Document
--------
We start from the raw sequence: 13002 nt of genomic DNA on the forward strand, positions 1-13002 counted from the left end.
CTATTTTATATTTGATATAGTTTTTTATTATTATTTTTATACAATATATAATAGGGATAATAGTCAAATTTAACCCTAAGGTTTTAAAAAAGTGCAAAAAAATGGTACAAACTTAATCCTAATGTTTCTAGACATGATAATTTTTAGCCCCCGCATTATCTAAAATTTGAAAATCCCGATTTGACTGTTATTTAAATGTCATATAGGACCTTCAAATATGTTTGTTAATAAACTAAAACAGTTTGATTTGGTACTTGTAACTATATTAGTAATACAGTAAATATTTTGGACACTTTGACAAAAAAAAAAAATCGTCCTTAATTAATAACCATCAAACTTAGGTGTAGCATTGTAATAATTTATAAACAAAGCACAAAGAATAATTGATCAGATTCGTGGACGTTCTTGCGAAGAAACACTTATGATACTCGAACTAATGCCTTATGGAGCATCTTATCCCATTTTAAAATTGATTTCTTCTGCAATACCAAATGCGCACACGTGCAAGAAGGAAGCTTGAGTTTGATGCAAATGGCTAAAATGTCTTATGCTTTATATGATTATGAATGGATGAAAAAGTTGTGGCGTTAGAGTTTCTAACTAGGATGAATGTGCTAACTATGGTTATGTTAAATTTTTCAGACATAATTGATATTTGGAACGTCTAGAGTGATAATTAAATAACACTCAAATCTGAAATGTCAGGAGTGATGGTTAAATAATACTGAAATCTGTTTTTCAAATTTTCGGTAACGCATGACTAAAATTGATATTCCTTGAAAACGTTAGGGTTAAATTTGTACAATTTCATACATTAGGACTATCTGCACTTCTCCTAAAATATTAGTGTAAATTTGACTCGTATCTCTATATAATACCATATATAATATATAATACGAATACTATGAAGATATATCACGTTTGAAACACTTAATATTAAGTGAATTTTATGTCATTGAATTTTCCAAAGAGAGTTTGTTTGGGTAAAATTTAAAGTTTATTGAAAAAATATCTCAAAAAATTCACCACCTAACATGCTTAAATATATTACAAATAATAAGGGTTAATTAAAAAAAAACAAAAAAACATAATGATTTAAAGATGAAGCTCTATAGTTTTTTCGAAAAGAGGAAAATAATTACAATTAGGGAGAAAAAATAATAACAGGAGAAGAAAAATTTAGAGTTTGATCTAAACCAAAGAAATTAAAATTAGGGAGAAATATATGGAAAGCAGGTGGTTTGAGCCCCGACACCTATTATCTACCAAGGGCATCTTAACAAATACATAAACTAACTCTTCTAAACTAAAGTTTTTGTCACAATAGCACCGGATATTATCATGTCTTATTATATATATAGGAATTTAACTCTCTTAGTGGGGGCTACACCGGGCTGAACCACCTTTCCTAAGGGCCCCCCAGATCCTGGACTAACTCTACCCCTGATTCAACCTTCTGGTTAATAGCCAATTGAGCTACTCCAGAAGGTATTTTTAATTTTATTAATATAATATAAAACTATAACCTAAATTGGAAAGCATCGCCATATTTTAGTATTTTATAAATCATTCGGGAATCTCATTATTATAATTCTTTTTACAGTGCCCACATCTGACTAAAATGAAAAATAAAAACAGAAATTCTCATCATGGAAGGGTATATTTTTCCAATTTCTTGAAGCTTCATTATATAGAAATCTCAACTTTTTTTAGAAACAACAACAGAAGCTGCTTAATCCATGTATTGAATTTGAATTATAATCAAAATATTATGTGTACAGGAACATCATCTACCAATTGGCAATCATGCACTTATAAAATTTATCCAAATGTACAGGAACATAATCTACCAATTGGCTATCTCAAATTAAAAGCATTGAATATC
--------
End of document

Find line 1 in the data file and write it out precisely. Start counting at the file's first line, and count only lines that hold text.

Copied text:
We start from the raw sequence: 13002 nt of genomic DNA on the forward strand, positions 1-13002 counted from the left end.